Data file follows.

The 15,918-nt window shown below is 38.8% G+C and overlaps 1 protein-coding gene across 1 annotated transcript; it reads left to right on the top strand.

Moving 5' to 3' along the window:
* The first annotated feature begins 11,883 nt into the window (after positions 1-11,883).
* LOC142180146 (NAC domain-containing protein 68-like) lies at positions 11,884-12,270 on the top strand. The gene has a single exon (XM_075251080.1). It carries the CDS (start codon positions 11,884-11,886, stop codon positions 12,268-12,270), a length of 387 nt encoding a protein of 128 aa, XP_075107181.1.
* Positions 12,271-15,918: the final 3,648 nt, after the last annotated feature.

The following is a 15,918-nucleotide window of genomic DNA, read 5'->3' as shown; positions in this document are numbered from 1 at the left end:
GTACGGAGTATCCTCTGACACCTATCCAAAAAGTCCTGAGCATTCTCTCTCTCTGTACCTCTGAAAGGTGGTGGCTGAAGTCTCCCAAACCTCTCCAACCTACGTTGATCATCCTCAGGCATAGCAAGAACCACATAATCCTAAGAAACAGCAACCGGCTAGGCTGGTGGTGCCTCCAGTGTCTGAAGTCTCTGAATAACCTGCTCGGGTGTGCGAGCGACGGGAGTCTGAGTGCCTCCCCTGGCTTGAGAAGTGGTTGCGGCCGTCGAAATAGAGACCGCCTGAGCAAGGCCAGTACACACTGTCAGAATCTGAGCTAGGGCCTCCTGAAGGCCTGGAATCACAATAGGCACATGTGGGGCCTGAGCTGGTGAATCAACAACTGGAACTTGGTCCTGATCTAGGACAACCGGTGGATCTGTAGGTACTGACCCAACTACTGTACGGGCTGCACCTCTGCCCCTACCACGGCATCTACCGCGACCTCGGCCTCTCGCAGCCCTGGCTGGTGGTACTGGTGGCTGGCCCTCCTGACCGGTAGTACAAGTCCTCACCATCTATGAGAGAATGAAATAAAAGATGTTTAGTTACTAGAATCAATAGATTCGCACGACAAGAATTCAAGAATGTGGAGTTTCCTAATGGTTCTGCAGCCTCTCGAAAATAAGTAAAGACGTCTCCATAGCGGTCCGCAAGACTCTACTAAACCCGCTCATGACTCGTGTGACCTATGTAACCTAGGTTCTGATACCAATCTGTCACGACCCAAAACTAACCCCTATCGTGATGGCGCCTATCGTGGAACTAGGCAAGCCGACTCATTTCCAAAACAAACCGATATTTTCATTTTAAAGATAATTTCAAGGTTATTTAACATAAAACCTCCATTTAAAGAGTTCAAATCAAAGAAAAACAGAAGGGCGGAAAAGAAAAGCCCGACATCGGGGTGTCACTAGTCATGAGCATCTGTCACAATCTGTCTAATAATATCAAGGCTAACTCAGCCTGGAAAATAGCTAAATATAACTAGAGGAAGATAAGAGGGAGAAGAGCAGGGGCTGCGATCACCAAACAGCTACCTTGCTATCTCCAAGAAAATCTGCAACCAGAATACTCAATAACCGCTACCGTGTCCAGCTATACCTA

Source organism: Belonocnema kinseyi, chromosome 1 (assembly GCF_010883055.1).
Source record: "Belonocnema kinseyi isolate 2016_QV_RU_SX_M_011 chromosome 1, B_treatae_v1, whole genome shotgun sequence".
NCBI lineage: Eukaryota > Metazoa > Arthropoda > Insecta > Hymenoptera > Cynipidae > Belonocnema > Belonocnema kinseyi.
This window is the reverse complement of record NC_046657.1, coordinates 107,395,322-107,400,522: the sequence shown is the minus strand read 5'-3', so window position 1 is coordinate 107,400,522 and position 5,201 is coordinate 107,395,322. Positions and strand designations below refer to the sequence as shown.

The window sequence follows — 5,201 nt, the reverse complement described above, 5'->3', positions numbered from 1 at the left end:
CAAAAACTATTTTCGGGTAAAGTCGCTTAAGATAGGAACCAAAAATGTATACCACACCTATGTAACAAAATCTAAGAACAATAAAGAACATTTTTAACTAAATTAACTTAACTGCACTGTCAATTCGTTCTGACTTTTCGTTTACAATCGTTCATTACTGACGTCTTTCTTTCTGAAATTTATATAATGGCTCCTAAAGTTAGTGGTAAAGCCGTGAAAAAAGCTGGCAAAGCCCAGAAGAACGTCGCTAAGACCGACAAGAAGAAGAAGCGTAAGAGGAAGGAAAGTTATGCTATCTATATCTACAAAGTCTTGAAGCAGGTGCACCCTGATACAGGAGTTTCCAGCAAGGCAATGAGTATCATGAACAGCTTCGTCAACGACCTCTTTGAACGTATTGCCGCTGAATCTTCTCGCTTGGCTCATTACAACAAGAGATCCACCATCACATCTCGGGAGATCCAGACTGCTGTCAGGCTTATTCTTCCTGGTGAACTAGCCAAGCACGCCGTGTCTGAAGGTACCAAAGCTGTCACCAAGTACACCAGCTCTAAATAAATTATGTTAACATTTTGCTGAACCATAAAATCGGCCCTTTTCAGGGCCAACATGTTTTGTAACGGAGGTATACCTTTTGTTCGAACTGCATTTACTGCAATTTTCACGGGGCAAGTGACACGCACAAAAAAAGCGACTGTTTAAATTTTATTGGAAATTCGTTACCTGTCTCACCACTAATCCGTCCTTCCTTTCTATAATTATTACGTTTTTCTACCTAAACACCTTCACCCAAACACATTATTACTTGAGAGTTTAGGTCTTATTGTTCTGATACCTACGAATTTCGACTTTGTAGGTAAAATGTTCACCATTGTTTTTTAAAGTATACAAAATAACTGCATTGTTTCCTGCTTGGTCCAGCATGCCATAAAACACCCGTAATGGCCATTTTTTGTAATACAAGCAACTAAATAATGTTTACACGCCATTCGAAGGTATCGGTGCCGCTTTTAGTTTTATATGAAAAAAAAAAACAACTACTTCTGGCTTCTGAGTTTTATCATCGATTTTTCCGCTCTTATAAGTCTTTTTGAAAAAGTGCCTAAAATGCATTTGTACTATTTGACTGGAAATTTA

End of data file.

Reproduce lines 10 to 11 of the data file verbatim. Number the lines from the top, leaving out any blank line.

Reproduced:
NCBI lineage: Eukaryota > Metazoa > Arthropoda > Insecta > Hymenoptera > Cynipidae > Belonocnema > Belonocnema kinseyi.
This window is the reverse complement of record NC_046657.1, coordinates 107,395,322-107,400,522: the sequence shown is the minus strand read 5'-3', so window position 1 is coordinate 107,400,522 and position 5,201 is coordinate 107,395,322. Positions and strand designations below refer to the sequence as shown.